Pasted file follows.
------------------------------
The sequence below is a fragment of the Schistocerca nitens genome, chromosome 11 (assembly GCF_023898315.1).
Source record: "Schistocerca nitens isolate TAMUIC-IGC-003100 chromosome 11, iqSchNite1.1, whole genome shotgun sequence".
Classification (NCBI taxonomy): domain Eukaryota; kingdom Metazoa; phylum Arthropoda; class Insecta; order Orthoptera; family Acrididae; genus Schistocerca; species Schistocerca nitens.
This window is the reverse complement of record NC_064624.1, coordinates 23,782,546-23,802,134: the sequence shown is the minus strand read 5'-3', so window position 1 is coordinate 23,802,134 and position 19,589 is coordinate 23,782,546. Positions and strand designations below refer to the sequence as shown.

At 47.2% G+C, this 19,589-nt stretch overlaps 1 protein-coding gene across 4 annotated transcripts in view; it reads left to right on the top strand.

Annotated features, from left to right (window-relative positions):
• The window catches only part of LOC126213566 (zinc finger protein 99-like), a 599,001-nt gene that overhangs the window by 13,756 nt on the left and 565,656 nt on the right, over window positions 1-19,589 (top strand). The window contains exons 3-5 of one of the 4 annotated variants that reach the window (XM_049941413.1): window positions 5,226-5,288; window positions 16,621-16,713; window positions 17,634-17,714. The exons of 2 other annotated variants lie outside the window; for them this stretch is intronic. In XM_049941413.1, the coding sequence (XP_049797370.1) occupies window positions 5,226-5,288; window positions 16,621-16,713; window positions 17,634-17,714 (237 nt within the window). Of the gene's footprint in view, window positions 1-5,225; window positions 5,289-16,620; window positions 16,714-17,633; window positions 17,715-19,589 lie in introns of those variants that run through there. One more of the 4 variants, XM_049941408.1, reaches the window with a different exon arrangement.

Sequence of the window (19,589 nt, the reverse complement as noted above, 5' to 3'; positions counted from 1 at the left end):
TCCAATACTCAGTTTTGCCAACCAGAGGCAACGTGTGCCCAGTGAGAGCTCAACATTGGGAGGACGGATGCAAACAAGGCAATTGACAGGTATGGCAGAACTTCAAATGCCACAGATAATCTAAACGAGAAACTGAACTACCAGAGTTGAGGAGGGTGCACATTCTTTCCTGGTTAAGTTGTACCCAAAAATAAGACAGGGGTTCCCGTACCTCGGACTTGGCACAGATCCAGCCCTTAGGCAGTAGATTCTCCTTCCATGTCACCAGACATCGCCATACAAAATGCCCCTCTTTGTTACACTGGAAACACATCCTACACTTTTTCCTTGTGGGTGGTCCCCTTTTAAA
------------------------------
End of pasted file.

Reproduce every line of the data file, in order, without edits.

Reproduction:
The sequence below is a fragment of the Schistocerca nitens genome, chromosome 11 (assembly GCF_023898315.1).
Source record: "Schistocerca nitens isolate TAMUIC-IGC-003100 chromosome 11, iqSchNite1.1, whole genome shotgun sequence".
Classification (NCBI taxonomy): domain Eukaryota; kingdom Metazoa; phylum Arthropoda; class Insecta; order Orthoptera; family Acrididae; genus Schistocerca; species Schistocerca nitens.
This window is the reverse complement of record NC_064624.1, coordinates 23,782,546-23,802,134: the sequence shown is the minus strand read 5'-3', so window position 1 is coordinate 23,802,134 and position 19,589 is coordinate 23,782,546. Positions and strand designations below refer to the sequence as shown.

At 47.2% G+C, this 19,589-nt stretch overlaps 1 protein-coding gene across 4 annotated transcripts in view; it reads left to right on the top strand.

Annotated features, from left to right (window-relative positions):
• The window catches only part of LOC126213566 (zinc finger protein 99-like), a 599,001-nt gene that overhangs the window by 13,756 nt on the left and 565,656 nt on the right, over window positions 1-19,589 (top strand). The window contains exons 3-5 of one of the 4 annotated variants that reach the window (XM_049941413.1): window positions 5,226-5,288; window positions 16,621-16,713; window positions 17,634-17,714. The exons of 2 other annotated variants lie outside the window; for them this stretch is intronic. In XM_049941413.1, the coding sequence (XP_049797370.1) occupies window positions 5,226-5,288; window positions 16,621-16,713; window positions 17,634-17,714 (237 nt within the window). Of the gene's footprint in view, window positions 1-5,225; window positions 5,289-16,620; window positions 16,714-17,633; window positions 17,715-19,589 lie in introns of those variants that run through there. One more of the 4 variants, XM_049941408.1, reaches the window with a different exon arrangement.

Sequence of the window (19,589 nt, the reverse complement as noted above, 5' to 3'; positions counted from 1 at the left end):
TCCAATACTCAGTTTTGCCAACCAGAGGCAACGTGTGCCCAGTGAGAGCTCAACATTGGGAGGACGGATGCAAACAAGGCAATTGACAGGTATGGCAGAACTTCAAATGCCACAGATAATCTAAACGAGAAACTGAACTACCAGAGTTGAGGAGGGTGCACATTCTTTCCTGGTTAAGTTGTACCCAAAAATAAGACAGGGGTTCCCGTACCTCGGACTTGGCACAGATCCAGCCCTTAGGCAGTAGATTCTCCTTCCATGTCACCAGACATCGCCATACAAAATGCCCCTCTTTGTTACACTGGAAACACATCCTACACTTTTTCCTTGTGGGTGGTCCCCTTTTAAA